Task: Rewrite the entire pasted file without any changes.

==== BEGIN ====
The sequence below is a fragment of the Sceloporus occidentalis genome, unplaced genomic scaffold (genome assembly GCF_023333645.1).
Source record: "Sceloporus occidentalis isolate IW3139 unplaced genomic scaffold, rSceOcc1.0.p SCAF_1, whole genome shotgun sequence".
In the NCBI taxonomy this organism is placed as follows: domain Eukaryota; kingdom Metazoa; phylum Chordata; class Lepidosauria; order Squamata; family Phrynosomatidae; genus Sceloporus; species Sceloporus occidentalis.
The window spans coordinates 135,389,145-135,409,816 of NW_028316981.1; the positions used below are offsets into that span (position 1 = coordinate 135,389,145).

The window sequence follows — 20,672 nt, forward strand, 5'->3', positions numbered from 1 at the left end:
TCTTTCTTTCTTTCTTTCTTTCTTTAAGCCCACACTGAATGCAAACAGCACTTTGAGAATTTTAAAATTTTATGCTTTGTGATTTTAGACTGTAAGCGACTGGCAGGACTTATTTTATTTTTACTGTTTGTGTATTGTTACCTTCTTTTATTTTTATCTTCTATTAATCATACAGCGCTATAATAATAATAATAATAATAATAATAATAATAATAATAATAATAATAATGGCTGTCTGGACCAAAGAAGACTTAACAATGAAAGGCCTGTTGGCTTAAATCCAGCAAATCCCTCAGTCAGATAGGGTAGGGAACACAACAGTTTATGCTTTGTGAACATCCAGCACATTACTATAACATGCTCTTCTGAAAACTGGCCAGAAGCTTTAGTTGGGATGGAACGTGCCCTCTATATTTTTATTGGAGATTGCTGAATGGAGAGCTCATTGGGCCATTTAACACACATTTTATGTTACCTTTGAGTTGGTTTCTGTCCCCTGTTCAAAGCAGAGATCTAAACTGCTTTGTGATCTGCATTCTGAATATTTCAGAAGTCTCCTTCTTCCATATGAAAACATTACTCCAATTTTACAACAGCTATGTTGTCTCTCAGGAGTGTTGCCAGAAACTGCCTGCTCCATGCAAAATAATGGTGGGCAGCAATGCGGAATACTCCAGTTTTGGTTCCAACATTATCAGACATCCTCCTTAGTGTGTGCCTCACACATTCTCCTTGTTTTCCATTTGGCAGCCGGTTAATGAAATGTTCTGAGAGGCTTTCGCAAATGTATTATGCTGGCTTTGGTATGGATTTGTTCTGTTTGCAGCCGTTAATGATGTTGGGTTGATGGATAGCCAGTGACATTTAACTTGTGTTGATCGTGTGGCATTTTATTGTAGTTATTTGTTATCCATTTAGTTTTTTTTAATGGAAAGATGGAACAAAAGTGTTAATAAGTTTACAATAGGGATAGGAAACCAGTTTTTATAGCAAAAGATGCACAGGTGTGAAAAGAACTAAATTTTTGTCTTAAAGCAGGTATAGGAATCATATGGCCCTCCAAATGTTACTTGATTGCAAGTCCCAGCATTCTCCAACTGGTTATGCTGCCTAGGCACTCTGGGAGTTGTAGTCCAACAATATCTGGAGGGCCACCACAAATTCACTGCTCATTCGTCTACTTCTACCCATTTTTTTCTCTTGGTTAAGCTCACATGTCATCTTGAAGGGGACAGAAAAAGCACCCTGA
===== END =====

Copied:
The sequence below is a fragment of the Sceloporus occidentalis genome, unplaced genomic scaffold (genome assembly GCF_023333645.1).
Source record: "Sceloporus occidentalis isolate IW3139 unplaced genomic scaffold, rSceOcc1.0.p SCAF_1, whole genome shotgun sequence".
In the NCBI taxonomy this organism is placed as follows: domain Eukaryota; kingdom Metazoa; phylum Chordata; class Lepidosauria; order Squamata; family Phrynosomatidae; genus Sceloporus; species Sceloporus occidentalis.
The window spans coordinates 135,389,145-135,409,816 of NW_028316981.1; the positions used below are offsets into that span (position 1 = coordinate 135,389,145).

The window sequence follows — 20,672 nt, forward strand, 5'->3', positions numbered from 1 at the left end:
TCTTTCTTTCTTTCTTTCTTTCTTTAAGCCCACACTGAATGCAAACAGCACTTTGAGAATTTTAAAATTTTATGCTTTGTGATTTTAGACTGTAAGCGACTGGCAGGACTTATTTTATTTTTACTGTTTGTGTATTGTTACCTTCTTTTATTTTTATCTTCTATTAATCATACAGCGCTATAATAATAATAATAATAATAATAATAATAATAATAATAATAATAATAATGGCTGTCTGGACCAAAGAAGACTTAACAATGAAAGGCCTGTTGGCTTAAATCCAGCAAATCCCTCAGTCAGATAGGGTAGGGAACACAACAGTTTATGCTTTGTGAACATCCAGCACATTACTATAACATGCTCTTCTGAAAACTGGCCAGAAGCTTTAGTTGGGATGGAACGTGCCCTCTATATTTTTATTGGAGATTGCTGAATGGAGAGCTCATTGGGCCATTTAACACACATTTTATGTTACCTTTGAGTTGGTTTCTGTCCCCTGTTCAAAGCAGAGATCTAAACTGCTTTGTGATCTGCATTCTGAATATTTCAGAAGTCTCCTTCTTCCATATGAAAACATTACTCCAATTTTACAACAGCTATGTTGTCTCTCAGGAGTGTTGCCAGAAACTGCCTGCTCCATGCAAAATAATGGTGGGCAGCAATGCGGAATACTCCAGTTTTGGTTCCAACATTATCAGACATCCTCCTTAGTGTGTGCCTCACACATTCTCCTTGTTTTCCATTTGGCAGCCGGTTAATGAAATGTTCTGAGAGGCTTTCGCAAATGTATTATGCTGGCTTTGGTATGGATTTGTTCTGTTTGCAGCCGTTAATGATGTTGGGTTGATGGATAGCCAGTGACATTTAACTTGTGTTGATCGTGTGGCATTTTATTGTAGTTATTTGTTATCCATTTAGTTTTTTTTAATGGAAAGATGGAACAAAAGTGTTAATAAGTTTACAATAGGGATAGGAAACCAGTTTTTATAGCAAAAGATGCACAGGTGTGAAAAGAACTAAATTTTTGTCTTAAAGCAGGTATAGGAATCATATGGCCCTCCAAATGTTACTTGATTGCAAGTCCCAGCATTCTCCAACTGGTTATGCTGCCTAGGCACTCTGGGAGTTGTAGTCCAACAATATCTGGAGGGCCACCACAAATTCACTGCTCATTCGTCTACTTCTACCCATTTTTTTCTCTTGGTTAAGCTCACATGTCATCTTGAAGGGGACAGAAAAAGCACCCTGA